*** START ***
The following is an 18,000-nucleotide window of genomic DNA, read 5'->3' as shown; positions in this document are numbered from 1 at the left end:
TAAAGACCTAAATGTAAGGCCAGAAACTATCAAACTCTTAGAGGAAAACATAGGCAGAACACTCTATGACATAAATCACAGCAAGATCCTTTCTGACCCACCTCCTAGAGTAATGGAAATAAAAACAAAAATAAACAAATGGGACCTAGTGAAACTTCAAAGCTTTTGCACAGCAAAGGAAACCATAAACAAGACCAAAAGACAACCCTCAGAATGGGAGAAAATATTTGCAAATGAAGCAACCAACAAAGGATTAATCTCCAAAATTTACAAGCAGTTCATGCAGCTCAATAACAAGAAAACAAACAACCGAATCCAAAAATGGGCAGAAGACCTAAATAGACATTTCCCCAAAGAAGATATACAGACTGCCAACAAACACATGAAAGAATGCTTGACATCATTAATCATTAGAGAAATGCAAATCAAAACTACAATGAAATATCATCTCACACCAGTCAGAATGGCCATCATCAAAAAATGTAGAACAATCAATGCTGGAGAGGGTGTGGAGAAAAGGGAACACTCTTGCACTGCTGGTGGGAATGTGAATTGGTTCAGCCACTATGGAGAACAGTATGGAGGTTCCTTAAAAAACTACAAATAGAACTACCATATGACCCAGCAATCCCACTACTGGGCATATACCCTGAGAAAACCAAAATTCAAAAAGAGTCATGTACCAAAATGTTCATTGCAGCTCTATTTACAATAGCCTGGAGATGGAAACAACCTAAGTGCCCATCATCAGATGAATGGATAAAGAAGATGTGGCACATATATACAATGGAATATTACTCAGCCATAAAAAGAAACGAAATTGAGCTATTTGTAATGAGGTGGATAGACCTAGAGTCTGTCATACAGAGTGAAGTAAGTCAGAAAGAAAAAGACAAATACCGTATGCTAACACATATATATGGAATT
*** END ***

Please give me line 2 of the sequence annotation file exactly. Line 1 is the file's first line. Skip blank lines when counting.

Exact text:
TAAAGACCTAAATGTAAGGCCAGAAACTATCAAACTCTTAGAGGAAAACATAGGCAGAACACTCTATGACATAAATCACAGCAAGATCCTTTCTGACCCACCTCCTAGAGTAATGGAAATAAAAACAAAAATAAACAAATGGGACCTAGTGAAACTTCAAAGCTTTTGCACAGCAAAGGAAACCATAAACAAGACCAAAAGACAACCCTCAGAATGGGAGAAAATATTTGCAAATGAAGCAACCAACAAAGGATTAATCTCCAAAATTTACAAGCAGTTCATGCAGCTCAATAACAAGAAAACAAACAACCGAATCCAAAAATGGGCAGAAGACCTAAATAGACATTTCCCCAAAGAAGATATACAGACTGCCAACAAACACATGAAAGAATGCTTGACATCATTAATCATTAGAGAAATGCAAATCAAAACTACAATGAAATATCATCTCACACCAGTCAGAATGGCCATCATCAAAAAATGTAGAACAATCAATGCTGGAGAGGGTGTGGAGAAAAGGGAACACTCTTGCACTGCTGGTGGGAATGTGAATTGGTTCAGCCACTATGGAGAACAGTATGGAGGTTCCTTAAAAAACTACAAATAGAACTACCATATGACCCAGCAATCCCACTACTGGGCATATACCCTGAGAAAACCAAAATTCAAAAAGAGTCATGTACCAAAATGTTCATTGCAGCTCTATTTACAATAGCCTGGAGATGGAAACAACCTAAGTGCCCATCATCAGATGAATGGATAAAGAAGATGTGGCACATATATACAATGGAATATTACTCAGCCATAAAAAGAAACGAAATTGAGCTATTTGTAATGAGGTGGATAGACCTAGAGTCTGTCATACAGAGTGAAGTAAGTCAGAAAGAAAAAGACAAATACCGTATGCTAACACATATATATGGAATT